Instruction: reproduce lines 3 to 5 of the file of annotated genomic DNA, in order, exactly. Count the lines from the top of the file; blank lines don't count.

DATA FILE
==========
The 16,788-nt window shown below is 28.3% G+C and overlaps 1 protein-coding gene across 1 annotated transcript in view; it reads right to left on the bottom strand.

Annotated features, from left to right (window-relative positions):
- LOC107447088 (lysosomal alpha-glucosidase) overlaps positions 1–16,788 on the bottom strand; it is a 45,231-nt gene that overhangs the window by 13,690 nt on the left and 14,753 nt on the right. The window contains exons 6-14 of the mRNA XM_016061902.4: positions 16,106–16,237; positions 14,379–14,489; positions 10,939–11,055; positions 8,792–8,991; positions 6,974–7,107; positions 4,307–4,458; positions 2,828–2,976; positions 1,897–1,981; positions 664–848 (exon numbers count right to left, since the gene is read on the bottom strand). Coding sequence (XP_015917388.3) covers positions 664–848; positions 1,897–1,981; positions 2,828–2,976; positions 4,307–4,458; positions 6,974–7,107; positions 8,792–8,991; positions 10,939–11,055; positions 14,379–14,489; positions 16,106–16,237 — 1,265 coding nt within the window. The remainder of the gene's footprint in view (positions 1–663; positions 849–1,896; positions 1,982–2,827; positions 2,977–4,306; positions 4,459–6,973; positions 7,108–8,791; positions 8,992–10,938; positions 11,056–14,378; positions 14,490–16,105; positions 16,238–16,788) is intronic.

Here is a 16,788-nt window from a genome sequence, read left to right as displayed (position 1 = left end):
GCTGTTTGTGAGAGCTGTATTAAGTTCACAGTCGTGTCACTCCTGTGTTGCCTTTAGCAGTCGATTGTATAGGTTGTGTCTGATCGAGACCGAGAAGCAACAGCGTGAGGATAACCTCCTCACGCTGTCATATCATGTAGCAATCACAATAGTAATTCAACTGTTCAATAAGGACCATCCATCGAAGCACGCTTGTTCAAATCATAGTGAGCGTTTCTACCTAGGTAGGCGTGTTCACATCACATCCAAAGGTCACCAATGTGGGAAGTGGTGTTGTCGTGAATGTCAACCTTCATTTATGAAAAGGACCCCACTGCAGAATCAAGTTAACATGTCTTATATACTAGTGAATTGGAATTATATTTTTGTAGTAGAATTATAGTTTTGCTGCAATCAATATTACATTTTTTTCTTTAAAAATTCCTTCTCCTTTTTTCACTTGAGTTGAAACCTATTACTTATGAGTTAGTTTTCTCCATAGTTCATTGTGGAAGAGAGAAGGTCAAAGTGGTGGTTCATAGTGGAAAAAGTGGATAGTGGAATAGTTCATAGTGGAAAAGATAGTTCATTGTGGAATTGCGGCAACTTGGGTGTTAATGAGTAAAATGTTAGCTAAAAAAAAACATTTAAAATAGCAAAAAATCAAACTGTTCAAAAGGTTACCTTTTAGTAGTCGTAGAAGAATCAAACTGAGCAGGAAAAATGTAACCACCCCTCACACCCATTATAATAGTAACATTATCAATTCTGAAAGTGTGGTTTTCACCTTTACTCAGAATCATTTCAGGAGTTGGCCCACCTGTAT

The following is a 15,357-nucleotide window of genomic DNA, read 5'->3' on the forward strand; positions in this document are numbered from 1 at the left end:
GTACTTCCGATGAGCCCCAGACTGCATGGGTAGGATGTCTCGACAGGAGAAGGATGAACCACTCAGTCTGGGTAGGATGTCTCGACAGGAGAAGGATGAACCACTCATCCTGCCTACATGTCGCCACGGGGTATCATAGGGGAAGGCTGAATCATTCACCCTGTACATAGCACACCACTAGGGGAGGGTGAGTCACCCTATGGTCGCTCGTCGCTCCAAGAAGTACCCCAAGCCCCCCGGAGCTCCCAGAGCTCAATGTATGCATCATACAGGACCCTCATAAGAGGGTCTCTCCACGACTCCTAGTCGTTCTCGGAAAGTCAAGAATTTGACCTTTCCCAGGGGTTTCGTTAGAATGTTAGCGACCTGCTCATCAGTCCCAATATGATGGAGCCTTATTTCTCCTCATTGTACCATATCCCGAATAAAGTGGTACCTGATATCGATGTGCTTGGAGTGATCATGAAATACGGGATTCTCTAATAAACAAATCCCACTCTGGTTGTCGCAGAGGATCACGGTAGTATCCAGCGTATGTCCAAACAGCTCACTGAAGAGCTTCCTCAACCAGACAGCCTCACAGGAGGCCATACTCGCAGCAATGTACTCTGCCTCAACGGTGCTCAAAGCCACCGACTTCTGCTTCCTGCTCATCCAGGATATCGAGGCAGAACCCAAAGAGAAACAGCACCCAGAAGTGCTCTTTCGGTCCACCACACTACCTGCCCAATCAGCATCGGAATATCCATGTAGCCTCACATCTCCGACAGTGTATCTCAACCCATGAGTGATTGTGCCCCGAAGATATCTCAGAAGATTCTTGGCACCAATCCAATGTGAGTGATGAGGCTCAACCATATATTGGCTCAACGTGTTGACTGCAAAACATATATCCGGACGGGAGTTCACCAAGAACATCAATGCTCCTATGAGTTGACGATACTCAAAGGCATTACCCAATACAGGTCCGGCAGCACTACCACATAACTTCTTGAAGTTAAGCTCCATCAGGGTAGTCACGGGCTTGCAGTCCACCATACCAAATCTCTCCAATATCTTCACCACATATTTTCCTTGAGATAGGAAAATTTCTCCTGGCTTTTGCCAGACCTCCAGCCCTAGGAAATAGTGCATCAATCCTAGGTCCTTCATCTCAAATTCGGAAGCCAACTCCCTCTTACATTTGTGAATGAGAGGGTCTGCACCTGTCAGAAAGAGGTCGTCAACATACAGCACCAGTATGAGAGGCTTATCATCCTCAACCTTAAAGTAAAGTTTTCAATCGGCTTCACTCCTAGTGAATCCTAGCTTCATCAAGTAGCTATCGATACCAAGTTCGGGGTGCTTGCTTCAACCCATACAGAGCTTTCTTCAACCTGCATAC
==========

- LOC107447088 (lysosomal alpha-glucosidase) overlaps positions 1–16,788 on the bottom strand; it is a 45,231-nt gene that overhangs the window by 13,690 nt on the left and 14,753 nt on the right. The window contains exons 6-14 of the mRNA XM_016061902.4: positions 16,106–16,237; positions 14,379–14,489; positions 10,939–11,055; positions 8,792–8,991; positions 6,974–7,107; positions 4,307–4,458; positions 2,828–2,976; positions 1,897–1,981; positions 664–848 (exon numbers count right to left, since the gene is read on the bottom strand). Coding sequence (XP_015917388.3) covers positions 664–848; positions 1,897–1,981; positions 2,828–2,976; positions 4,307–4,458; positions 6,974–7,107; positions 8,792–8,991; positions 10,939–11,055; positions 14,379–14,489; positions 16,106–16,237 — 1,265 coding nt within the window. The remainder of the gene's footprint in view (positions 1–663; positions 849–1,896; positions 1,982–2,827; positions 2,977–4,306; positions 4,459–6,973; positions 7,108–8,791; positions 8,992–10,938; positions 11,056–14,378; positions 14,490–16,105; positions 16,238–16,788) is intronic.

Here is a 16,788-nt window from a genome sequence, read left to right as displayed (position 1 = left end):
GCTGTTTGTGAGAGCTGTATTAAGTTCACAGTCGTGTCACTCCTGTGTTGCCTTTAGCAGTCGATTGTATAGGTTGTGTCTGATCGAGACCGAGAAGCAACAGCGTGAGGATAACCTCCTCACGCTGTCATATCATGTAGCAATCACAATAGTAATTCAACTGTTCAATAAGGACCATCCATCGAAGCACGCTTGTTCAAATCATAGTGAGCGTTTCTACCTAGGTAGGCGTGTTCACATCACATCCAAAGGTCACCAATGTGGGAAGTGGTGTTGTCGTGAATGTCAACCTTCATTTATGAAAAGGACCCCACTGCAGAATCAAGTTAACATGTCTTATATACTAGTGAATTGGAATTATATTTTTGTAGTAGAATTATAGTTTTGCTGCAATCAATATTACATTTTTTTCTTTAAAAATTCCTTCTCCTTTTTTCACTTGAGTTGAAACCTATTACTTATGAGTTAGTTTTCTCCATAGTTCATTGTGGAAGAGAGAAGGTCAAAGTGGTGGTTCATAGTGGAAAAAGTGGATAGTGGAATAGTTCATAGTGGAAAAGATAGTTCATTGTGGAATTGCGGCAACTTGGGTGTTAATGAGTAAAATGTTAGCTAAAAAAAAACATTTAAAATAGCAAAAAATCAAACTGTTCAAAAGGTTACCTTTTAGTAGTCGTAGAAGAATCAAACTGAGCAGGAAAAATGTAACCACCCCTCACACCCATTATAATAGTAACATTATCAATTCTGAAAGTGTGGTTTTCACCTTTACTCAGAATCATTTCAGGAGTTGGCCCACCTGTAT